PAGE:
As the UN Security Councils fast becomes defunct as a credible organisation due to veto welding members voting out of self-interest, the international community seems content to sit back and accept this situation as an elevation of their ethical responsibility. In happily accepting that their hands are tied, member nations have turned to advocating dialogue between the warring sides as the only way forward in securing a Syrian peace. They seem more than willing to forget that Assad does not wish for peace — it was peaceful demonstrations that proved the catalyst for him to turn the military on his own cities.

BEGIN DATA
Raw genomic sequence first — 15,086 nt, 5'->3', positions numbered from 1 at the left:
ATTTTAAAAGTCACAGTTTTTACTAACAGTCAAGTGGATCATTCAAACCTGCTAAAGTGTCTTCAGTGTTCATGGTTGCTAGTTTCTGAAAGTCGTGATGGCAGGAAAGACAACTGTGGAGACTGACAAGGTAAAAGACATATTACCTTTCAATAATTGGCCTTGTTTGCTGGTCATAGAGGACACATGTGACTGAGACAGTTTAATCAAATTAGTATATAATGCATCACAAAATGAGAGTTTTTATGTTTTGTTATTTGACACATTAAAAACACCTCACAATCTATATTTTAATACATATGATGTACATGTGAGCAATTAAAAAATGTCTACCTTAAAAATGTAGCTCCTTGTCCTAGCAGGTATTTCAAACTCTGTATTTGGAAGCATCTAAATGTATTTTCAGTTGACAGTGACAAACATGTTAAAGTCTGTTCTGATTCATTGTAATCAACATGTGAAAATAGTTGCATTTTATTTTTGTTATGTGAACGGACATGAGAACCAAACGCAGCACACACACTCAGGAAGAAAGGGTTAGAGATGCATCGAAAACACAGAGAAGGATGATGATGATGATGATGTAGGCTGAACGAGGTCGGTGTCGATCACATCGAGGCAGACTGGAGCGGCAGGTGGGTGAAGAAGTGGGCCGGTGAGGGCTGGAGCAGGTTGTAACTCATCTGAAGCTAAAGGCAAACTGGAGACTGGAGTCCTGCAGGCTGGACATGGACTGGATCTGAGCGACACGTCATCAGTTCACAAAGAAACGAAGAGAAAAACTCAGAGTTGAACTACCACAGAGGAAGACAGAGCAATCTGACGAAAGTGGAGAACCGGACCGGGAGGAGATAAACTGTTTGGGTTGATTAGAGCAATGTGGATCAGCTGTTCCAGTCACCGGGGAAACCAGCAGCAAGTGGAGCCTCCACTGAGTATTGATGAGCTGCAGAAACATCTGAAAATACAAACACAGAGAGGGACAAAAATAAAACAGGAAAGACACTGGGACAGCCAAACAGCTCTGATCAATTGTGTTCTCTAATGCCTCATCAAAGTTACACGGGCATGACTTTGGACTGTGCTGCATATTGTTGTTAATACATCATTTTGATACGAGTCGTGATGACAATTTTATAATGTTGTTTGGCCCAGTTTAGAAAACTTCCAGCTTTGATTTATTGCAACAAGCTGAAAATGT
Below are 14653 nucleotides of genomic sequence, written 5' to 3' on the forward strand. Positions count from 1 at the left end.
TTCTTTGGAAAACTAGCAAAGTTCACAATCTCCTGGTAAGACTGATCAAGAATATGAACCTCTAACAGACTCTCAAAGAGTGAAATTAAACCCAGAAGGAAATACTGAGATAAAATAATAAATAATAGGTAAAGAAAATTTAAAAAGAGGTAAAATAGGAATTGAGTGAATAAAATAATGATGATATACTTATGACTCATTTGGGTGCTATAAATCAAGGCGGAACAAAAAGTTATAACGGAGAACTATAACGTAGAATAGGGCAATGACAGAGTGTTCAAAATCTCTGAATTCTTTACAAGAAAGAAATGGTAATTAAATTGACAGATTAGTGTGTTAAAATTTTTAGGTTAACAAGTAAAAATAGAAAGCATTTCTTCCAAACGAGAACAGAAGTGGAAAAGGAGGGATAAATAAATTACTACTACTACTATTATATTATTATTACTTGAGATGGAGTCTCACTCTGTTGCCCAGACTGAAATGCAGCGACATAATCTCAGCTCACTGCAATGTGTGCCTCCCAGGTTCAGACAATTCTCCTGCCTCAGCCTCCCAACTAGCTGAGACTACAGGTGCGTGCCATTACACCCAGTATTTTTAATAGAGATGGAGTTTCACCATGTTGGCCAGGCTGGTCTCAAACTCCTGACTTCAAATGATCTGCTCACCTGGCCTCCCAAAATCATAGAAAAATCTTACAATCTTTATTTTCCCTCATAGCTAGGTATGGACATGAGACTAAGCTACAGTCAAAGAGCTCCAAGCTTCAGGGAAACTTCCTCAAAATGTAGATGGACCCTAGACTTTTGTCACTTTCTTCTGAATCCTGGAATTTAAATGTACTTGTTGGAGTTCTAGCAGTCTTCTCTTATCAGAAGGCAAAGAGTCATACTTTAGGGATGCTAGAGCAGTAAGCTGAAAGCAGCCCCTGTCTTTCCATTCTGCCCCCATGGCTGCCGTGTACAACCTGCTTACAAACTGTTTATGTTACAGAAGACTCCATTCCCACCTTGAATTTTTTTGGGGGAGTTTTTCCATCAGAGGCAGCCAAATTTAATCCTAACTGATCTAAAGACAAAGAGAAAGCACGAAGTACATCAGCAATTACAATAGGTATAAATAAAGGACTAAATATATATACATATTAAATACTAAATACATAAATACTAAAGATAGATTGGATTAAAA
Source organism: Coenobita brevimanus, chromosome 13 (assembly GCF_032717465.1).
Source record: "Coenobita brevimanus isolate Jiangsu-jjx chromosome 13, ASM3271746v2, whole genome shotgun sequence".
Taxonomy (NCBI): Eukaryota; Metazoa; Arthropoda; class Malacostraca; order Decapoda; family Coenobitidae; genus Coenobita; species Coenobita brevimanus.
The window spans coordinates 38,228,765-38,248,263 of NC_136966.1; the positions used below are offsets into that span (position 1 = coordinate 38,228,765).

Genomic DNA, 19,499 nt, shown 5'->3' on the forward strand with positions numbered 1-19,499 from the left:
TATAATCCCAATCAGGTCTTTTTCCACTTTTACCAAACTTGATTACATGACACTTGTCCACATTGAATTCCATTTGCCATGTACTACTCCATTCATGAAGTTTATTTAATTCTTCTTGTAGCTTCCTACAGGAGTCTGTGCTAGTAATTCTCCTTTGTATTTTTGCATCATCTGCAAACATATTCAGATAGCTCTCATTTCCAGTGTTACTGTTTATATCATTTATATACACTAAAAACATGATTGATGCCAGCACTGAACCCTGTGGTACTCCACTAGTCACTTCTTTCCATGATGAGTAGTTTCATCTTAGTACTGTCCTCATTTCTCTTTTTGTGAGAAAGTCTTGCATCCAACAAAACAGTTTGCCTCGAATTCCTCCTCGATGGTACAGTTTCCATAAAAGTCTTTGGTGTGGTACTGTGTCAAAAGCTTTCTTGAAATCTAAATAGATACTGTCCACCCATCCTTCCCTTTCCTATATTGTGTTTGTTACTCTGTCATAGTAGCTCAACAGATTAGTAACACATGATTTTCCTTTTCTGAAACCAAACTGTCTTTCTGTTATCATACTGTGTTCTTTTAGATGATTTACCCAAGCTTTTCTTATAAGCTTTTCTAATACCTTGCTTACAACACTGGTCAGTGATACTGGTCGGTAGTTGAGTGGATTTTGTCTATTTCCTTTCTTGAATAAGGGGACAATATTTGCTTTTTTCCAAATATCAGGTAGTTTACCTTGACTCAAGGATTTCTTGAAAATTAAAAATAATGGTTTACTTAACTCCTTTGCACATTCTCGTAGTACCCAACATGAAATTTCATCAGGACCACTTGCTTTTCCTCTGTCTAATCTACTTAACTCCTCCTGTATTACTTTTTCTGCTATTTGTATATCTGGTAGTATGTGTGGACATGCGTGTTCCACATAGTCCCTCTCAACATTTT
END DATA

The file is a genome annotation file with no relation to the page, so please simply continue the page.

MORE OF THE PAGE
Regardless of how many symbolic UN Security Council resolutions are passed, how many times an impudent Kofi Annan begs for peace, or how many sanctions are imposed, Assad is without options. If he were to cease waging war on the population and remove the army from the streets, then protests would surely return — one would imagine, in greater force. Such a presence would spell the end for the Assad regime. For Assad and his family, that would mean criminal charges in both Syria and The Hague, with it unlikely that any nation would offer asylum. Hence the only option now available to him, and all he is hoping for, is exactly what we are giving him... Enough time to break the will of the Syrian people so they quietly return to subservience.